Here in the USofA, even a green laser pointer can get you in trouble if you point it at a flying aircraft (at night?). These can dazzle a pilot causing temporary inability to see properly.


    Neil
     
  16. Jun 8, 2009 #15
    A better option is to buy a few ultra bright white LED and a magnifying lens.

    It's cheaper than buying a DVD burner and safer because the DVD lasers are outside of the visible range so they are more difficult to control.
     
  17. Jun 17, 2009 #16
    By all means play with lasers. All this wining about things dangerous to you is killing peoples engineering spirit.

    No. or well yes but not how you think. Lasers have gaussian beam propagation. It is not just a parallel beam that you can bundle like the sun. To make a very small spot you need to actually widen it first before you can focus.

    All fear mongering with little information. The important part is this: You do not realize that your eyes have been damaged by a laser. Your brain fills up the gaps that are missing from your field of vision, just like with the blind spot that you have in your eye, which you don't notice, so don't assume nothing has happened just because you didn't notice.

    If you are planning to use mirrors or lenses maybe laser safety goggles or at least sunglasses might be good.

    Your CD/DVD Player or Burner has a solid state laser diode, if you run it at a higher voltage you should be able to extract more laser power, but these things are build so weak, that I am sure that you will burn (overheat) it, before you reach laser power high enough to burn anything.
     
  18. Jun 17, 2009 #17
    I wasn't trying to cause fear---- just hoping to prevent injury.

    Sorry, where did this come from? As a child (unsupervised) I looked at the sun with no protection (saw the sunspots). I had a blind spot with the brain NOT filling the gaps; now, 50 years later, there is still a moderate seeing deficiency in that eye at that spot.

    Laser safety goggles, yes; sunglasses, where did this come from? Unless they fit closely to the head, they may even be more dangerous---relecting a laser beam into the eye from the side. Depending on the attenuation of intensity, and blocking of laser 'color', sunglasses may be false security.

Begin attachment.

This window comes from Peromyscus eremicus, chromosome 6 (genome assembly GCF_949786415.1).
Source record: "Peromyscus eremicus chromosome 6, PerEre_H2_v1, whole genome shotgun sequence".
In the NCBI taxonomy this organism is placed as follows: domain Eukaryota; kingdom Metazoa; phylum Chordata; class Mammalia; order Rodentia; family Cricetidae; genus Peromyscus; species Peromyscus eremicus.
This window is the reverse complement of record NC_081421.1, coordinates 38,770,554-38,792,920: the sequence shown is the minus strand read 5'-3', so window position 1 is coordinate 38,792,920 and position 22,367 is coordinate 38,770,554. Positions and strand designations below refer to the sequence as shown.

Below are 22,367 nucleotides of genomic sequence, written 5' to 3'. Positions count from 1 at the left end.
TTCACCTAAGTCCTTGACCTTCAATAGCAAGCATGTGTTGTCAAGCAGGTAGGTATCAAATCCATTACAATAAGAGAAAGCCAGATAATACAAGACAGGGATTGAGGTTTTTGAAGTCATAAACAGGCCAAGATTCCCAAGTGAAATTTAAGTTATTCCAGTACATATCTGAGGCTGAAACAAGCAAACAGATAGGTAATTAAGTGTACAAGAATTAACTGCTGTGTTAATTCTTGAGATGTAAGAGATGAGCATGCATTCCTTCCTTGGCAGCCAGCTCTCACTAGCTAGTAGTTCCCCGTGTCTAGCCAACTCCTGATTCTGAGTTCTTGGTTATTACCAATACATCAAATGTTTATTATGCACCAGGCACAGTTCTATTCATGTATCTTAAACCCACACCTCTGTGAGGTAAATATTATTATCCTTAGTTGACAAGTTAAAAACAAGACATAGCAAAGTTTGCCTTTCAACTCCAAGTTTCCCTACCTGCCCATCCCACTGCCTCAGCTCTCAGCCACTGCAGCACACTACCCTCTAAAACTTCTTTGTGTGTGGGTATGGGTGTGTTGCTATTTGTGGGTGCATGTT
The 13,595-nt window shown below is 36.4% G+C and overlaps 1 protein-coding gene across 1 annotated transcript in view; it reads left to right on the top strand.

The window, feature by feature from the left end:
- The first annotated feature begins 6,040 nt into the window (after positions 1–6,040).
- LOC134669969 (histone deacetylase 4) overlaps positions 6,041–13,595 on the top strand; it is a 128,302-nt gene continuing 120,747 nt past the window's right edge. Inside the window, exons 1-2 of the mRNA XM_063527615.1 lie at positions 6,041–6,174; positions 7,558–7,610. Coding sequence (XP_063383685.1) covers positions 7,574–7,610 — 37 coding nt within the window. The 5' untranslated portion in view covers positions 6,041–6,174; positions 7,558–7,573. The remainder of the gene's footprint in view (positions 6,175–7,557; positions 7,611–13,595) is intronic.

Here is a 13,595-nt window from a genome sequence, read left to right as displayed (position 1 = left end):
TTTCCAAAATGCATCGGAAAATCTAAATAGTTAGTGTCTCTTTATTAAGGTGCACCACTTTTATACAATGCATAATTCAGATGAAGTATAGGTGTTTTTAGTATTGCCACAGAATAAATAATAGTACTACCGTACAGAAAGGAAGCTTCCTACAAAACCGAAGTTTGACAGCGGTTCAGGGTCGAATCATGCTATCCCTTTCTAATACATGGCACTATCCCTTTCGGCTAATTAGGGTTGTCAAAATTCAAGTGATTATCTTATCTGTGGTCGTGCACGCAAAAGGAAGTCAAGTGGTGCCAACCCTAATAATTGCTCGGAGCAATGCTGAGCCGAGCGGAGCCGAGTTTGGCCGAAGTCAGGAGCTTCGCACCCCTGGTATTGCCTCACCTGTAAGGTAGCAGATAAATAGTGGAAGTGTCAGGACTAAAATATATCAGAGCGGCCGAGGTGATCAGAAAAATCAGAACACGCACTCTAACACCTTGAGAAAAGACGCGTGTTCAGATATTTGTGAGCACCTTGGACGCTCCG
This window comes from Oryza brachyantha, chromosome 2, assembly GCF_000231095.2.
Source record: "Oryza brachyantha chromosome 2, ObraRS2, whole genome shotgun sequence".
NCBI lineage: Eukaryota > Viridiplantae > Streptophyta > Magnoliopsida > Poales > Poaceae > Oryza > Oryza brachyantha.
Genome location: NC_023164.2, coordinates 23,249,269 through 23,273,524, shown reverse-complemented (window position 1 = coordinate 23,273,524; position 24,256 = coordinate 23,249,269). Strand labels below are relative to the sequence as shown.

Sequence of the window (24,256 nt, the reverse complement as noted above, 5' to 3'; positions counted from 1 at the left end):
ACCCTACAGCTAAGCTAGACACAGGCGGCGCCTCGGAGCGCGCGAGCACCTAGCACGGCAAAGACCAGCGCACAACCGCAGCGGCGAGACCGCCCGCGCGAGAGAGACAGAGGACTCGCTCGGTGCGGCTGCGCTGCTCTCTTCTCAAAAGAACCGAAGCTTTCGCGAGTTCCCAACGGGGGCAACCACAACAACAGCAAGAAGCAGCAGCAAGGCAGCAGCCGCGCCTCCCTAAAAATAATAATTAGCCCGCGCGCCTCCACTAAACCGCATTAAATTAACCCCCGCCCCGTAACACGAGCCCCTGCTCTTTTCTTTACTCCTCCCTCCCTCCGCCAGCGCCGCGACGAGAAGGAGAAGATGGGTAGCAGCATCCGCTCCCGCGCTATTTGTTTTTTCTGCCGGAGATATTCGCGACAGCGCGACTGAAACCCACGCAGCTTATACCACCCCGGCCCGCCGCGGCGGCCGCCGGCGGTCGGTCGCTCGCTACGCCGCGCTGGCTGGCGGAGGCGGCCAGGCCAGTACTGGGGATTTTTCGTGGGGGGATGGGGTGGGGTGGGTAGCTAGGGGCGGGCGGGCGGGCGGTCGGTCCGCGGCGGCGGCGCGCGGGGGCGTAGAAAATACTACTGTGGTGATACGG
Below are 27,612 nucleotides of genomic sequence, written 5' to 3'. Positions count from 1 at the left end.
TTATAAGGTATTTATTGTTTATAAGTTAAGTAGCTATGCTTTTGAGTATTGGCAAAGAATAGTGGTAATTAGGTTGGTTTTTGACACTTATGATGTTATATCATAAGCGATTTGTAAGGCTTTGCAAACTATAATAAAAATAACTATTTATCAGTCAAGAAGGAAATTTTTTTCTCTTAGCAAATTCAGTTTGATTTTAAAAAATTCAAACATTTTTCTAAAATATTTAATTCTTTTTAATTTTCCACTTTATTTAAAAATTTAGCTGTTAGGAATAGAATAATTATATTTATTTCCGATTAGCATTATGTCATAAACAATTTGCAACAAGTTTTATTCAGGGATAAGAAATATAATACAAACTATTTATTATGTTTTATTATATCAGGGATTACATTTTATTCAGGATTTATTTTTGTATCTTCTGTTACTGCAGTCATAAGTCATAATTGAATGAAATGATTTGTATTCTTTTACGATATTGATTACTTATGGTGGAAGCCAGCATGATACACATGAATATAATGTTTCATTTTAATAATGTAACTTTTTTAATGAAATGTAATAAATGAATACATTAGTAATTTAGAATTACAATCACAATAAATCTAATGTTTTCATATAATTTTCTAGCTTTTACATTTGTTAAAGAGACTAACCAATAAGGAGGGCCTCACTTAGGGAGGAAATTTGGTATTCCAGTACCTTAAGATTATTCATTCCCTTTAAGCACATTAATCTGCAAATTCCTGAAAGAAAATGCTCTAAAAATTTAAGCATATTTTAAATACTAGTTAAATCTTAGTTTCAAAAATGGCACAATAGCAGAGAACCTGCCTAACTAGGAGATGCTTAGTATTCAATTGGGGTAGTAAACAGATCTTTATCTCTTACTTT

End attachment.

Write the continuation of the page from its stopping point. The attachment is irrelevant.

Neil
     
  19. Jun 18, 2009 #18
    AFAIK it takes a few days and you do not notice the damage anymore even for larger spots. Although your vision is obviously impaired.

    The laser pointer class lasers in dvd players are not that dangerous. Glass absorbs IR. sunglasses absorb visible light, the angle from which you can hit the iris is reduced even if you open a few new reflection paths. If you cannot see the laser you can check if you see it with a digital camera, those can see in the IR range remote controls look cool in digicams.
     
  20. Jun 18, 2009 #19
    If something does happen to your eyes, you should immediately go to the doctor. In some cases cortisone injections into the eye may help.
     
  21. Jun 19, 2009 #20
    The fovea or high-resolution part of the eye is surpassingly small. You can actually do an experiment to demonstrate this. Stare in the mirror with one eye closed. Stare directly into your pupil. When you're done freaking out about staring into your own pupil, have someone else bring some text in from the side. You won't be able to accurately recognize any letters until they are very close to your eye line. And don't cheat!! When we did this experiment, we had a frame holding the experimenter's head still, so I'm not sure how it will work in free space.

    Yes, staring at the sun will damage the fovea. I think what the earlier poster was suggesting is as long as you're not staring down the laser, a random reflection is more likely to strike somewhere on the retina other than the fovea.